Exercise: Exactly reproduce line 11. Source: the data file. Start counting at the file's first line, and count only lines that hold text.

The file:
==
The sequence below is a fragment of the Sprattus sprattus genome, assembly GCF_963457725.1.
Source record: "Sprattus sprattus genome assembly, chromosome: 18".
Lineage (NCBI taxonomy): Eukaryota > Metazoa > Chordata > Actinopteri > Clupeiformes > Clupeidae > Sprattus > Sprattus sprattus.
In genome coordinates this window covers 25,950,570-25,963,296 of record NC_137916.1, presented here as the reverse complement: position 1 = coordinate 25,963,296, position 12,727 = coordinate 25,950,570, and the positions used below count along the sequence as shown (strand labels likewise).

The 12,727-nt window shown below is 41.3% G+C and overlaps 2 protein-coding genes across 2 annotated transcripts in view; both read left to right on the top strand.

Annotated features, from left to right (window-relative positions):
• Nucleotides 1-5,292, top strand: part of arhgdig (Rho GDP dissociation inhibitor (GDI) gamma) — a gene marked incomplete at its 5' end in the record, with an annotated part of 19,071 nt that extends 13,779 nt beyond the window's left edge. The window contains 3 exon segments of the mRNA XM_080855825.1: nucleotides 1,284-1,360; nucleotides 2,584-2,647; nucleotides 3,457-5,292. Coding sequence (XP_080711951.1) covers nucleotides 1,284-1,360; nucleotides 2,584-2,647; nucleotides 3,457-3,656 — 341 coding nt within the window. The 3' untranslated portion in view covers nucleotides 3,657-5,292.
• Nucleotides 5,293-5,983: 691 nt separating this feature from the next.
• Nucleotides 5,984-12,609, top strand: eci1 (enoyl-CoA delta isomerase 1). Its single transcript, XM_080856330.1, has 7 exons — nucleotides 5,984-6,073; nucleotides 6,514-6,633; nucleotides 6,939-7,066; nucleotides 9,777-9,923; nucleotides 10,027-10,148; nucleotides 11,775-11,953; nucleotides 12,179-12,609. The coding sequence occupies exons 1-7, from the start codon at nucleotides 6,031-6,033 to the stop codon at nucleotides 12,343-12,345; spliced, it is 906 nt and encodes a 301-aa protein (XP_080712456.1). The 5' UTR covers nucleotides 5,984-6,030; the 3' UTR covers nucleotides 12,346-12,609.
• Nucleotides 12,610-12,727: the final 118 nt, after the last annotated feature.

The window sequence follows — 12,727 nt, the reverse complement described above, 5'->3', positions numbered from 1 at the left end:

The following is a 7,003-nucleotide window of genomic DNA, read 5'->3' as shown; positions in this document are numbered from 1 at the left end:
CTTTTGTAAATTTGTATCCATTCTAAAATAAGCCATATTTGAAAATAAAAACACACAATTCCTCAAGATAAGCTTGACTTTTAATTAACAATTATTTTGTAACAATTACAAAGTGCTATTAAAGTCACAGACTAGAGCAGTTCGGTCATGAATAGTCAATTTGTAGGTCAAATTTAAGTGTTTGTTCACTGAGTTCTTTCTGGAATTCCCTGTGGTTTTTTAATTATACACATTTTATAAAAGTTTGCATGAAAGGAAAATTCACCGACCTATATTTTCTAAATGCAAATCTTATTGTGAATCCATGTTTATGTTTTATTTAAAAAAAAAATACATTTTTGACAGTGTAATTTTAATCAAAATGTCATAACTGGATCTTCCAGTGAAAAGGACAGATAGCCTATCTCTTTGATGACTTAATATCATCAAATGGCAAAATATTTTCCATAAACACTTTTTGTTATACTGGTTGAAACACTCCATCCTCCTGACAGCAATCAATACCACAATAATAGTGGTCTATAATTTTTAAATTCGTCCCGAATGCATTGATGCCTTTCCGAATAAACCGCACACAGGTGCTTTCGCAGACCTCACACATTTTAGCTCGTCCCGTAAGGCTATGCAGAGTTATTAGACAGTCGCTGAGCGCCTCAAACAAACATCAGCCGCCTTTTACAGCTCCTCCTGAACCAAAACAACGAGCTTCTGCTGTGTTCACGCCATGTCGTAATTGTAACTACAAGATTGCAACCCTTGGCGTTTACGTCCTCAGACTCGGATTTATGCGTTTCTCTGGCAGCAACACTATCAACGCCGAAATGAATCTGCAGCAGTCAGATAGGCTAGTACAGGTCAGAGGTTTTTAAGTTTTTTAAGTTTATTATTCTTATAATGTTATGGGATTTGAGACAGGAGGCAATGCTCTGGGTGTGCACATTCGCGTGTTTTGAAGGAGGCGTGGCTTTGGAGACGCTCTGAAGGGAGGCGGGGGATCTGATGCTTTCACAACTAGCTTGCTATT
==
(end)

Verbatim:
The window sequence follows — 12,727 nt, the reverse complement described above, 5'->3', positions numbered from 1 at the left end: